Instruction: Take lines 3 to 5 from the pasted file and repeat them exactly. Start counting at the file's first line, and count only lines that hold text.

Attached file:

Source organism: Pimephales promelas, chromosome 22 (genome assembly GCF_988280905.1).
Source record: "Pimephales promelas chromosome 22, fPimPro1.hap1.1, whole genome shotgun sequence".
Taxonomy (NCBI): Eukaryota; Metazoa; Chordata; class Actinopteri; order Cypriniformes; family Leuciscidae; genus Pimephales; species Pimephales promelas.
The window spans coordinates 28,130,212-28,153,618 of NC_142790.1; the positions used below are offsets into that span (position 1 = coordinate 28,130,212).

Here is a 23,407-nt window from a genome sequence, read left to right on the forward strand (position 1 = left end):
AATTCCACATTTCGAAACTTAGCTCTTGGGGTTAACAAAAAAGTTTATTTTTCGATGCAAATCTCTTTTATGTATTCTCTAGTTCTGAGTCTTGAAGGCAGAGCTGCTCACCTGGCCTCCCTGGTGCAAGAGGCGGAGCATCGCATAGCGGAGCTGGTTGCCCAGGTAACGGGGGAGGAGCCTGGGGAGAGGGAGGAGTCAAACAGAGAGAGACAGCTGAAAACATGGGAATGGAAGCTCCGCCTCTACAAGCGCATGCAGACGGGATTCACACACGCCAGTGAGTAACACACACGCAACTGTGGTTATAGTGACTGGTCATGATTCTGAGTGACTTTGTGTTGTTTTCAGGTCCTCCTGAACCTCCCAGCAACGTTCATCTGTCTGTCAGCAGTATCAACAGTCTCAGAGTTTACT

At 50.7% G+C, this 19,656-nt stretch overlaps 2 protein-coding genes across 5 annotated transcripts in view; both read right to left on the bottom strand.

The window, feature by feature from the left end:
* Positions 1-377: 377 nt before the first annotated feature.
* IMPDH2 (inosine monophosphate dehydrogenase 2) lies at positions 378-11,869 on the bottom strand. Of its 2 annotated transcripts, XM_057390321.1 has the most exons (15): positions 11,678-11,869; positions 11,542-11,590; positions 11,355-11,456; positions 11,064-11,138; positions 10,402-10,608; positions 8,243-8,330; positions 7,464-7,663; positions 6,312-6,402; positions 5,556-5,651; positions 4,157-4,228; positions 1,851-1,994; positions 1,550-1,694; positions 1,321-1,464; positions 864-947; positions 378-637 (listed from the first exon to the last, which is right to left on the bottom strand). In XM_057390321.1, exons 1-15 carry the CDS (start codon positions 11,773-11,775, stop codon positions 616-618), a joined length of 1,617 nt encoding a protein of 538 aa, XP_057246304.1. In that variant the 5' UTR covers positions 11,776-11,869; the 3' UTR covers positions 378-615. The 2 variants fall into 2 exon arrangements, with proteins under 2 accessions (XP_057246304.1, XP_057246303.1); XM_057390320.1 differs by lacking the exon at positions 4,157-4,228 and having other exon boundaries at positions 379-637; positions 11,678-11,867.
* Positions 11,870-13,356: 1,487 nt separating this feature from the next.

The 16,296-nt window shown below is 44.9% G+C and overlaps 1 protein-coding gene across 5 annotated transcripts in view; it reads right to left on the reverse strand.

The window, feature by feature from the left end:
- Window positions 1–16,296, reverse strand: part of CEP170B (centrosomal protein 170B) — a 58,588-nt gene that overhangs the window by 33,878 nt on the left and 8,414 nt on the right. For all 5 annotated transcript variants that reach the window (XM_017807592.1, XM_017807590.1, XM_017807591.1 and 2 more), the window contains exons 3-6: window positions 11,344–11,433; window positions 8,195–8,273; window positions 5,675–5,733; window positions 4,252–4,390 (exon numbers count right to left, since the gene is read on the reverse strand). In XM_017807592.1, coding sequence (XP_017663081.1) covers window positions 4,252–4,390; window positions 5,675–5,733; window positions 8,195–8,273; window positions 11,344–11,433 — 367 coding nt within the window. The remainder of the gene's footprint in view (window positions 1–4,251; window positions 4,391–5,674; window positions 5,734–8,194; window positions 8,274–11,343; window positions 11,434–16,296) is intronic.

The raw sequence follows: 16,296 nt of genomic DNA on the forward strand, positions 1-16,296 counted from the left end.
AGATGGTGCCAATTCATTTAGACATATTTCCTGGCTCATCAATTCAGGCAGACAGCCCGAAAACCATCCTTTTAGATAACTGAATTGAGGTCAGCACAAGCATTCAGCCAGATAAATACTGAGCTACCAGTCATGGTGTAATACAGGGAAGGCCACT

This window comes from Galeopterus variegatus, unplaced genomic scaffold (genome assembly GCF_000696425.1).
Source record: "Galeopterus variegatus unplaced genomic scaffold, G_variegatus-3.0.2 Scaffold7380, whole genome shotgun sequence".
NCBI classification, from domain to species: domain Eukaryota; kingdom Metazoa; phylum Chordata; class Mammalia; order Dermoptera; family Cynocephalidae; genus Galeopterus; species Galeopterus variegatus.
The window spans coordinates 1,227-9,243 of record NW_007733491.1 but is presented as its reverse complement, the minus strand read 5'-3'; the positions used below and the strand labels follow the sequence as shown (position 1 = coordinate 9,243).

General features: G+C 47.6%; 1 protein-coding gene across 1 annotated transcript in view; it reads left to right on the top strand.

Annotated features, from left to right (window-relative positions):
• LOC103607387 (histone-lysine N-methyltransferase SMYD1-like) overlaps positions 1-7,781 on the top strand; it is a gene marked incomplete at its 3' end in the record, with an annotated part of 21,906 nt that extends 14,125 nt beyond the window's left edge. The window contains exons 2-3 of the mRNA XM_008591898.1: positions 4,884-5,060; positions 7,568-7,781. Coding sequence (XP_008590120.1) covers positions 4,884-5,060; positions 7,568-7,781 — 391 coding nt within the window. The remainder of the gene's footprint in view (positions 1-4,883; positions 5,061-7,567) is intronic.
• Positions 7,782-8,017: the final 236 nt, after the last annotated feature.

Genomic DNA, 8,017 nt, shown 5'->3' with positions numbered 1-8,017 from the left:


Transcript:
Taxonomy (NCBI): Eukaryota; Metazoa; Chordata; class Actinopteri; order Cypriniformes; family Leuciscidae; genus Pimephales; species Pimephales promelas.
The window spans coordinates 28,130,212-28,153,618 of NC_142790.1; the positions used below are offsets into that span (position 1 = coordinate 28,130,212).

Here is a 23,407-nt window from a genome sequence, read left to right on the forward strand (position 1 = left end):